The Twenty SS20 Issue

The Radiance of A Wedding

By Avneet Takhar

Radiance is a form of feeling that reflects great joy and love. Entirely genuine and sincere, radiance is a rare state of being that only a particular moment or occasion can capture. A wedding is one of these occasions, being a ceremony that is sacred and life-changing, based upon a foundation of something very earnest and real.

An Indian wedding is an event that depicts radiance through all the small touches to do with tradition and humble vows that are respectfully undertaken in either a mandir or gurdwara (depending on whether you are a sikh or hindu).

The vibrance of bright colours, concoction of musical instruments, abundance of family and friends and indeed the extravagance of how long a wedding lasts (usually up to a week including pre-wedding rituals), makes the wedding that bit more extraordinary and special for the couple.

Senthil Nathan (AKA Nathan G) is a freelance photographer who has contributed to publications such as Indian Express and Time Out. Since working as a photo journalist for the European Press Photo Agency of Chennai Bureau three years ago, he has gone on to work for big names like The Wall Street Journal and New York Times. His most outstanding work though, is his imagery of weddings.

He manages to capture this moment perfectly, with a bright light emanating from the couple’s hands, the picture appears simply glowing. With the wife’s mehndi-patterned fingers closed gently inside her husband’s fist, the shot is quite touching.

radiance senthil nathan 1
Photography by Senthil Nathan

Another one of his candid images shows a tabla (Indian drum) being played, with wedding guests surrounding the musicians; a mixture of happy and concentrated expressions on their faces.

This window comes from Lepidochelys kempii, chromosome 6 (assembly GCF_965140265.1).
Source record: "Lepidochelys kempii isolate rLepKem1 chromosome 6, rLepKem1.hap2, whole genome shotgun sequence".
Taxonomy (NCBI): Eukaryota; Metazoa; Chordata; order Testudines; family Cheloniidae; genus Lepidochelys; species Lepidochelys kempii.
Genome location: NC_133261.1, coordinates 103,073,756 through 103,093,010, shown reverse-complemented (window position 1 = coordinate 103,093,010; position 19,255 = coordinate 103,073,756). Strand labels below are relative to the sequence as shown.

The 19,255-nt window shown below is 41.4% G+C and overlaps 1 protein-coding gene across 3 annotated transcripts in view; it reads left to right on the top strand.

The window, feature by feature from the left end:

Radiance senthil nathan 2
Photography by Senthil Nathan

It’s not only Senthil Nathan who is able to depict radiance through his lens. These images below may not be by a professional photographer, but they are still undeniably beautiful. Bride-to-be Sandy Sandhar is in the middle of being plied with haldi (turmeric yellow powder) as her miya is taking place, a tradition that holds the belief that this powder brings a glow to the skin before a bride’s wedding day. The delighted smiles of her and her relatives are simply luminous and proud; enough glow in itself.

sandy radiance miya
Miya

This powder pink image of her husband-to-be (his bride demanded he co-ordinate with her outfit), Jeeta Sandhar arriving elaborately to the gurdwara on a horse, with his posse of groomsman in salwar suits is something of a majestic display. There is an exuberant energy about the picture, exposing a highly excited atmosphere.

radiance jeeta
Jeeta

The radiance of a wedding isn’t something that can be replicated in any way, shape or form. A time for two loved ones to show their commitment and undying love for one another and celebrating with those closest to them is spectacular to be a part of.

Categories
#Art

; The Golden Age

I was eight years old and I was living in Courbevoie, France with my family and La Belle Époque (the Golden Age) was in its prime.